I’m going to assume that my last entry motivated you to quit your 9-5 job and start being the freelance journalist you’ve always dreamed of being. Here are 7 basic initial steps that I hope can lead to success. I’ll be using them as I start my self-employed journey, that you can follow on this blog. Please admire my figurine pen drawings (which I photographed with the BlackBerry I will relinquish to my boss tomorrow).
Without further ado:
1. Move to a developing country. I probably shouldn’t have mentioned this rule up top, because I consider this step optional. But paying cheap rent and living in an area full of rich material will make freelancing a million times easier. However, you can make it work anywhere so long as you keep your spending under control. That means no more shopping sprees at Sephora or H&M, and yes, you should even cut down on your daily Starbucks habit, or at least stop binge drinking on weekends.
2) Do look at the corporate cliff you just jumped off of. Do not avoid looking at it out of fear. Revel in the glory of your bravery verging on madness, and know that you can be just as strong as that colossal giant. You can reach just as many consumers with your journalism. No, more! Perhaps your voice is not as booming as Fox News’s, but you can say things in a more interesting way, in a more youthful and modern and authentic way, and you can create a new journalism movement with which to conquer Goliath. Facing your competition with a grin on your face will help you discover a clearly defined purpose within you, and there is no more efficient key to success than that.
3) Train yourself to become a multimedia machine. It hurts to admit that I have only 67 followers on Twitter. That will soon change (follow me?). I’ve already taught myself to film, script and edit video using Final Cut Pro, as well as to produce high-quality photo essays. When they said journalism was dying in J-School, they meant print journalists. Becoming a versatile new media journalist is vital for success nowadays. Goliaths all over the news industry are attempting to adopt this strategy, but in vain. There is too much bureaucracy and too many old-timers with no idea how to use a touch-screen entrenched in their system. Only David can use a slingshot effectively.
4) Create a simple, professional website showcasing your best work, or fine-tune the one you already have. Less is more. Avoid putting up every single article you’ve ever written and steer clear of unprofessional photos. For those of you who don’t know how to make a website: sign up for WordPress, find a decent-looking template and purchase a domain with your first and last name (WordPress will do this for you, just input your credit card info, it’s only about $18 a year). If you want it to look really impressive, teach yourself CSS and HTML — this should be part of your completing step #3 anyway.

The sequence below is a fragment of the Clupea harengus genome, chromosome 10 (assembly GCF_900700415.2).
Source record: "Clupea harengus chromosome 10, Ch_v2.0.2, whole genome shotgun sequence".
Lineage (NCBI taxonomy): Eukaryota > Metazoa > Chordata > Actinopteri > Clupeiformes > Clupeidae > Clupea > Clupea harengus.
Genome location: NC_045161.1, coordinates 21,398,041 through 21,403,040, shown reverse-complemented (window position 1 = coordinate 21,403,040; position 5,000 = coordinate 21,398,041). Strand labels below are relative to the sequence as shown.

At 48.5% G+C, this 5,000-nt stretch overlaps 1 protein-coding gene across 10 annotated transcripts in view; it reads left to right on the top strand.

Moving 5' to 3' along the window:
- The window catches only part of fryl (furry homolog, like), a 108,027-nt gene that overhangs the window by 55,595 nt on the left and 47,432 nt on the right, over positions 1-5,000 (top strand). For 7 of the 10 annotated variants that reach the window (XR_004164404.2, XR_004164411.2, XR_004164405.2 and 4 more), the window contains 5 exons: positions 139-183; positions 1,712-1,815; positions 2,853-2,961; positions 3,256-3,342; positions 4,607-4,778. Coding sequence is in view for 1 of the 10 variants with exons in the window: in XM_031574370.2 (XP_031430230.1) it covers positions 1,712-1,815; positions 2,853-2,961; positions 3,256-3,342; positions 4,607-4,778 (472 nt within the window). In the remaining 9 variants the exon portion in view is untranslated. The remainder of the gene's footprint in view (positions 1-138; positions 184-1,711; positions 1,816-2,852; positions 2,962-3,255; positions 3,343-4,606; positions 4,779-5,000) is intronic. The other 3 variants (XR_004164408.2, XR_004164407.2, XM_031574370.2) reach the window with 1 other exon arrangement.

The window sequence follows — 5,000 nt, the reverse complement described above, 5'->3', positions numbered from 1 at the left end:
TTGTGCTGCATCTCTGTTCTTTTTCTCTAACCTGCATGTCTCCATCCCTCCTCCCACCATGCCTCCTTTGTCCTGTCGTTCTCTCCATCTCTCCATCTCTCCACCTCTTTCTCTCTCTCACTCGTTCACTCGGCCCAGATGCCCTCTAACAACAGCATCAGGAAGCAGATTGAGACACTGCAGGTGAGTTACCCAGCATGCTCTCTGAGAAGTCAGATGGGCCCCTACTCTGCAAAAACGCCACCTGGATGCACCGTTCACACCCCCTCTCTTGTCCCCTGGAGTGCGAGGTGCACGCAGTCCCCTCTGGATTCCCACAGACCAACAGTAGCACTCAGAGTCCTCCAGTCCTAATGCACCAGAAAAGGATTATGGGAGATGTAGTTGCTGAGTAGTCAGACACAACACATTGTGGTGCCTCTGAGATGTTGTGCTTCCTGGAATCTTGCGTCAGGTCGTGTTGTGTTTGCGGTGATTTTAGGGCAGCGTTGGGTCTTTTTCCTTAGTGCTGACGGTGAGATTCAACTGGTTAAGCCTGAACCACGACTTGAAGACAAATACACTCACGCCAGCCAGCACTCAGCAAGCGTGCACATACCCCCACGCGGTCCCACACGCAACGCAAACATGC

5) Contact editors. Send them a clean email pitching a story idea relevant to their publication and send them a link to your personal website, informing them they can find some of your best clips there. Spend days on end just sending out these kinds of emails. If you can’t think of a story to pitch, even after religiously reading the local news, you’re out of luck. If you don’t know who to pitch to, check out the places other freelance journalists in your city are getting published. If you don’t know any other freelance journalists, you’re also out of luck.
6) Get physically organized. I am one of the least organized people in the world, with the embarrassing mess of my room generally reflecting my untidy state of mind. I lose notebooks, business cards, keys, phones, wads of cash, credit cards, phones, everything. Go to the nearest Office Depot or equivalent and purchase folders, filing cabinets and post-it notes. Yesterday I went on a shopping spree but couldn’t fit everything on my motorcycle and will be returning today with some elastic ropes. Getting organized is the hardest part of becoming a successful freelancer. It helps if you, like me, live with an Argentine boyfriend who finds it maddening when you do not wash your own dishes or leave crumpled receipts all over the house or don’t make the bed or leave rotting food in the fridge for weeks. If you aren’t lucky enough to live with a Latin man or woman who drills order and cleanliness into your head, try finding one.
7.) Start a side business. Think of all the things you’ve thought you might be good at — fashion designing, crafts-making, copy-editing, translating, babysitting, etc. Go for it. I, for example, have started to dabble in street-vending (a popular pursuit in Mexico City), and spent my whole Sunday sitting on a sidewalk with a suitcase filled with old clothes I don’t use in an attempt to fulfill step #5. I made $50 in four hours, selling everything for between MXN20 ($1.50) and MXN80. My marketing strategy was so effective that even a homeless man came over to purchase some red hipster glasses for $1.50 and walked away wearing them, looking amazing. This street-vending was made significantly easier to do without a legal permit thanks to step #1. I’ve also just co-founded a film company. Starting a side business will give you much-needed momentum and confidence. It will also improve your credentials significantly and keep you afloat when freelancing is slow.
In sum, you can do this. You probably won’t believe me until I myself have applied the rules and succeeded. But that’s why this blog exists. So you can see for yourself what happens when someone decides to become a self-employed journalist in a competitive freelance market in the midst of a global economic meltdown.
What better time to wage a war on a journalism largely dictated by corporate interests than now, in this storm, where it is the giants who are most exposed?